Brother André immortalized in art

By 
  • October 14, 2010

Leeza ShakkouriMarkham, Ont. - When Leeza Shakkouri creates a painting, her audience is usually her art teacher and her classmates. But the Grade 12 student’s recent project was different.  She painted a portrait of Brother André that was unveiled Oct. 9 at a Mass celebrating Brother André Catholic High School’s 25th anniversary.

The portrait will be permanently hung in the school for the entire school body to enjoy.



“It was a really big honour in my life,” said Shakkouri. “It was the first major viewing that I’ve done with my artwork.”

Jim Nicoletti, principal at Brother André, said that while the school has other religious portraits hung throughout the building, he felt it was necessary to have one of their namesake.

“Symbols are a very important part of the Catholic faith and whether you do them up in statues, portraits or photographs, symbols are very important for us — particularly for kids. That’s why it’s appropriate to do this for our anniversary and for the canonization.

“We can’t pay somebody to do it, let’s let our own kids do it,” said Nicoletti.

And that’s what they did.

Shakkouri, president of the school’s art council, was approached by the head of the art department to take on the task.

“I felt really honoured and really good to give back to my school community. They’ve given so much to me,” said Shakkouri. “And I just feel really happy that I’m able to honour 25 years of Brother André by doing the painting.”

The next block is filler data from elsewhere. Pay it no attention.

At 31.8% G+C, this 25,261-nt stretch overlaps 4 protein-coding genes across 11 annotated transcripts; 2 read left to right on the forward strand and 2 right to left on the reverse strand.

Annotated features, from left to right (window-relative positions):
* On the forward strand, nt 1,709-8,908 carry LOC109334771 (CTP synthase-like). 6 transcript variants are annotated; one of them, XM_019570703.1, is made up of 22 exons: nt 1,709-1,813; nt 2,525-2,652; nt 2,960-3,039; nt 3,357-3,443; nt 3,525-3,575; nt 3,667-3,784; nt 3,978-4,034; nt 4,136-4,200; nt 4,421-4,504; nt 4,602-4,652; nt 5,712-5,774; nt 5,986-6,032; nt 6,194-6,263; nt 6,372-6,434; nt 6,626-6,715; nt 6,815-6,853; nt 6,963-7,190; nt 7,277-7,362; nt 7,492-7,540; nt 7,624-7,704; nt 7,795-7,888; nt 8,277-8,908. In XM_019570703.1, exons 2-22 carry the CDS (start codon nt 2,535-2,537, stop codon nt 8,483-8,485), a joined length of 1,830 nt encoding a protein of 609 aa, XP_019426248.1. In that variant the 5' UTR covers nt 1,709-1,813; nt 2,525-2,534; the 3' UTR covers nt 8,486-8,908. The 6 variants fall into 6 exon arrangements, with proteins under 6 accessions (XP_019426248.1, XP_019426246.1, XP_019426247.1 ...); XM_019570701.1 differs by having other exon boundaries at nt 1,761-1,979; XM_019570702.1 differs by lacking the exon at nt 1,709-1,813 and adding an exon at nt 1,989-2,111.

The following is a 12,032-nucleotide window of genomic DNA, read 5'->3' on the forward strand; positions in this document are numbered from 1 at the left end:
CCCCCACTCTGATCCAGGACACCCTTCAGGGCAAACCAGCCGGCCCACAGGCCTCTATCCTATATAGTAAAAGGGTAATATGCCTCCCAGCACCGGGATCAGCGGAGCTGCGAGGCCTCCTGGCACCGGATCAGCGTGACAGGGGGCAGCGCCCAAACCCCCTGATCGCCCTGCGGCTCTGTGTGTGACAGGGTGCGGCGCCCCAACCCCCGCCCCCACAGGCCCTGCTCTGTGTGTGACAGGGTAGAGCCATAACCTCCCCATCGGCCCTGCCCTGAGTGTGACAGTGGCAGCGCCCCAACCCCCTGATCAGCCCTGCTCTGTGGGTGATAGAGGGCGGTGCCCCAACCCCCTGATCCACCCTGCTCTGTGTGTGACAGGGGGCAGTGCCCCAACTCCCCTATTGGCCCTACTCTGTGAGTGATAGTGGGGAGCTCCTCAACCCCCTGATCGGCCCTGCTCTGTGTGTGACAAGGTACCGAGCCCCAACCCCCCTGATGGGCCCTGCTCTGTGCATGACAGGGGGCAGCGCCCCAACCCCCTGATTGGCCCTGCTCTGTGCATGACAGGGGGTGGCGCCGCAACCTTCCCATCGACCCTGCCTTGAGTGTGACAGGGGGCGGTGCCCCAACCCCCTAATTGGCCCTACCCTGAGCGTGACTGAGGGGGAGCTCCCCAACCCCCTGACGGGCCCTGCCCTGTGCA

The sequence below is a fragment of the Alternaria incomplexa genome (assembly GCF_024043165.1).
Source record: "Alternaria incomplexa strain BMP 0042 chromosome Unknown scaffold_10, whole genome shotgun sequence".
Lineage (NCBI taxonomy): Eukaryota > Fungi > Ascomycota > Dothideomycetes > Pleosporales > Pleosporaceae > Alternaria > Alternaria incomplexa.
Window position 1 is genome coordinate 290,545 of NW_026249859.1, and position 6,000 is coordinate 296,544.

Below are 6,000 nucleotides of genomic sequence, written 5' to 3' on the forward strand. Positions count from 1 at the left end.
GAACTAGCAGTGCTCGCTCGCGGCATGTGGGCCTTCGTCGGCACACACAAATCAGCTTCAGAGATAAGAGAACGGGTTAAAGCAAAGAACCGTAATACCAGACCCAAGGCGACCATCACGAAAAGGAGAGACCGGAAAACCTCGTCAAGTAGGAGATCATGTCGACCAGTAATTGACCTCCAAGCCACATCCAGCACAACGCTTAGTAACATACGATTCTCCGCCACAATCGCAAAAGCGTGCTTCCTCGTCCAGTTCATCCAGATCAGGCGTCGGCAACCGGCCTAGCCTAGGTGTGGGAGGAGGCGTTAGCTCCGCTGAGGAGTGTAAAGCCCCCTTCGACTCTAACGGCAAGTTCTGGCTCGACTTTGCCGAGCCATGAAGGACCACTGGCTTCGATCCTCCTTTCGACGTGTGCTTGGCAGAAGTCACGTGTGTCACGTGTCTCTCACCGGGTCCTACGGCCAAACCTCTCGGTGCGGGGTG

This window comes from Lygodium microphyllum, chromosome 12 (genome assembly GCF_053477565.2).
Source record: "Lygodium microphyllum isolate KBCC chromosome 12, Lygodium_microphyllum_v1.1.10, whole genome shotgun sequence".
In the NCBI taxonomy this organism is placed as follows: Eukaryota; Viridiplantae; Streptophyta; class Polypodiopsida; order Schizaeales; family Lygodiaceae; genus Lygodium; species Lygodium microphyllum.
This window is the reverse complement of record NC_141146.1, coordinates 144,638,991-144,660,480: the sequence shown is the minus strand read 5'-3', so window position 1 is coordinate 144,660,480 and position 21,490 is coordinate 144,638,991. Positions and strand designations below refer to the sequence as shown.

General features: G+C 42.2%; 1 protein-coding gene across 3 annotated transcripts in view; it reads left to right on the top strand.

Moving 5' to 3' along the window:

In terms of time, she said her previous paintings normally took 60 to 70 hours to complete.

But she estimates that the Brother André painting took about 100 hours.

“It took a good two weeks of my life,” she said. “Everyday I was painting.”

During that time, her routine consisted of waking up, going to school and working on the portrait during her second period art class, then going home and painting until she went to sleep.

On the day of the unveiling, Shakkouri said she was nervous about showcasing her hard work.

“I was so nervous before the Mass because I wasn’t sure about people’s reactions and I was nervous to stand up beside my painting because I don’t like being in the spotlight.”

But once the portrait was revealed, Shakkouri only heard  applause.

“I stood there for what felt like three minutes while everyone was clapping and I couldn’t stop smiling.

“What really touched me was that when I was up there and I unveiled it, my mother started to cry in the audience.”

She was also happy to see the familiar faces of both old and current teachers, along with her father and brother.

Someday, she wants to open up her own gallery. She said this experience has motivated her even more because it showed her how good it feels to have your work recognized.

“I’m really glad I did it,” said Shakkouri.

“To have (the painting) stored at Brother André is a big thing. I’m graduating this year so it means that a little part of me will be staying at Brother André. It’s really heartwarming.”

 

 


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